16th June 2022 at 6:24 pm #145492Winter2022Participant
I am really struggling and looking to get some advice about support. I want to talk to someone about how I feeling but don’t know if I talk to a counselor (general) or reaching out to someone involved in abuse support groups. I don’t want to make out that I’m not in a toxic relationship but I’m not at risk and don’t want the person to escalate it to someone else (as I note it says about confidentiality and alerting appropriate services if your at risk). Who is the best to talk to about this sort of problem?
Previously I went to a counselor (detail removed by moderator) but I wasn’t honest about my toxic relationship and I felt like I was just lying to her, it felt really fake and I want to be honest with someone. I don’t have anyone else to talk to about how I’m feeling and I just want to be able to trust someone. Any help would be grateful. It would be great if it’s 1:1 rather than a group sort of thing.
16th June 2022 at 11:44 pm #145516nbumblebeeParticipant
Find a counsellor that you get on with one that understands.
I never thought id be the type to talk to a counsellor my husband would go mad if he knew nobody at all in my life knows but to me its very much needed.
Its not easy i struggle with words im ashamed but she encourages me to write things down and we talk it through. Its ok to need help to talk things through this is not an easy life to live we can often feel so alone i know i do every day so having someone to talk too is so important. I hope you find someone sweetie I really do x*x
17th June 2022 at 9:53 pm #145564LisaMain Moderator
Speaking with your local domestic abuse service may be an ideal place to start. You can talk in confidence, and one-on-one about all that is happening. They are not there to judge or tell you what to do, but to listen and assure you they understand. They can offer both emotional and practical help if needed/wanted. This is a free service as well, so use them on-going as you need. They may also have links to good counsellors that understand the dynamics of domestic abuse.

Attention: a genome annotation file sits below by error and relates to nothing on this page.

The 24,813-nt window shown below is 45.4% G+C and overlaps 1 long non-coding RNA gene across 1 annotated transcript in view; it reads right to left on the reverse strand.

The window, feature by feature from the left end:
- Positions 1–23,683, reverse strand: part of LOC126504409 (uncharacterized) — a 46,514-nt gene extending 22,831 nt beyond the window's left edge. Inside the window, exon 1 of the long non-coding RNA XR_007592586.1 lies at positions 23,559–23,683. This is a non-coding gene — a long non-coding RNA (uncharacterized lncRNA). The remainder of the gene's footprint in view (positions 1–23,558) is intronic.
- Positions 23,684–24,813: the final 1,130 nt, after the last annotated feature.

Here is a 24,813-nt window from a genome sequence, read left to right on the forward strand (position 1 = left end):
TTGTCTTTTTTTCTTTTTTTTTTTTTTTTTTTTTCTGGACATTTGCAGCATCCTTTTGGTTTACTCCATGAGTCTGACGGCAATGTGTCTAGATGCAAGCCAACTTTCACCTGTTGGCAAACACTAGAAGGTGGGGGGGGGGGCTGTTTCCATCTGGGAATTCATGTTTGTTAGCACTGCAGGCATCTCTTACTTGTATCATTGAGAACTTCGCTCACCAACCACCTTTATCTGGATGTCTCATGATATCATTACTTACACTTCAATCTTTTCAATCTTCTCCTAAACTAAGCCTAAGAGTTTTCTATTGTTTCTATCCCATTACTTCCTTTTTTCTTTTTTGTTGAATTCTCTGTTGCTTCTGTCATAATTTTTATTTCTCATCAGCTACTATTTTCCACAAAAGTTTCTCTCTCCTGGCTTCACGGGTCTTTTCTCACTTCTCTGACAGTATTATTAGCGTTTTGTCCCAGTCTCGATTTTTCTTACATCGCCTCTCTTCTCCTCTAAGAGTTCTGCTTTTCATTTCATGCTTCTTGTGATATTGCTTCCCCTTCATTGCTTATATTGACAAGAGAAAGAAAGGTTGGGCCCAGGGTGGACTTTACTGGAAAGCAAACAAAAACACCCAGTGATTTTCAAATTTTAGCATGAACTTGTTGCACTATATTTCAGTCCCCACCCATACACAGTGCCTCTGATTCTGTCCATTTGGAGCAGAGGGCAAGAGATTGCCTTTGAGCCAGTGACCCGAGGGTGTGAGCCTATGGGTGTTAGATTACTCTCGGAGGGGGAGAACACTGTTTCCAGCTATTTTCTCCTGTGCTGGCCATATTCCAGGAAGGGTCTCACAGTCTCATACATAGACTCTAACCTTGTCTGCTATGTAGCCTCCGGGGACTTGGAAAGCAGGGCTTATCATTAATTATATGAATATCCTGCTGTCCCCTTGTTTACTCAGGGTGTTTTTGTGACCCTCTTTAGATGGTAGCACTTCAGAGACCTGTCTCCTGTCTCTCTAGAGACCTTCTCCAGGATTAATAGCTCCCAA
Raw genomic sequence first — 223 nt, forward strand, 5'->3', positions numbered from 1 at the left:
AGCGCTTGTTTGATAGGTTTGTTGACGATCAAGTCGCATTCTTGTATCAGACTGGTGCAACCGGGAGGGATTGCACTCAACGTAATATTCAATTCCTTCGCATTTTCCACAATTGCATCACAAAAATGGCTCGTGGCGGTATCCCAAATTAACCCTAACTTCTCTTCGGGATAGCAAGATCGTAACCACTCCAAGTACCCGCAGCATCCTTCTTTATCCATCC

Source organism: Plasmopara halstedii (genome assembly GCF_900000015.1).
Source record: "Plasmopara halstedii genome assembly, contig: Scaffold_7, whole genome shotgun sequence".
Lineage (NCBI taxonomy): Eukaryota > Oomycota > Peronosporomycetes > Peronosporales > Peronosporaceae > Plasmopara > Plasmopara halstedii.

You can also always join Women’s Aid Live Chat service as that is one-on-one as well.
You may also find it useful to take part in the Freedom programme, which is an 11 or 12 week rolling programme which provides information about male violence to women. This programme identifies the tactics abusers use, the beliefs held by abusers, and the effects that domestic abuse can have on women and children. The Freedom Programme is for women who have experience of domestic abuse, be it in their personal or professional lives. You can start the programme at any time, and you can attend as many or as few sessions as you choose. Each session is entirely confidential, and you can contribute as much, or as little, of your own thoughts and experiences as you like. Many women find this a very useful support group as it is available to women whether they are experiencing current or past abuse. This is available to do as an online course that you can do yourself as well if preferred.
You could also perhaps try calling Supportline who offer confidential emotional support by telephone, email and post. They work with callers to develop healthy, positive coping strategies, an inner feeling of strength and increased self-esteem to encourage healing, recovery and moving forward with life. They also keep details of counsellors, agencies and support groups throughout the UK. They cover a wide range of issues, including domestic abuse. They can also refer locally. You can contact them on 01708 765200 or visit their website at http://www.supportline.org.uk.
I hope this is helpful.
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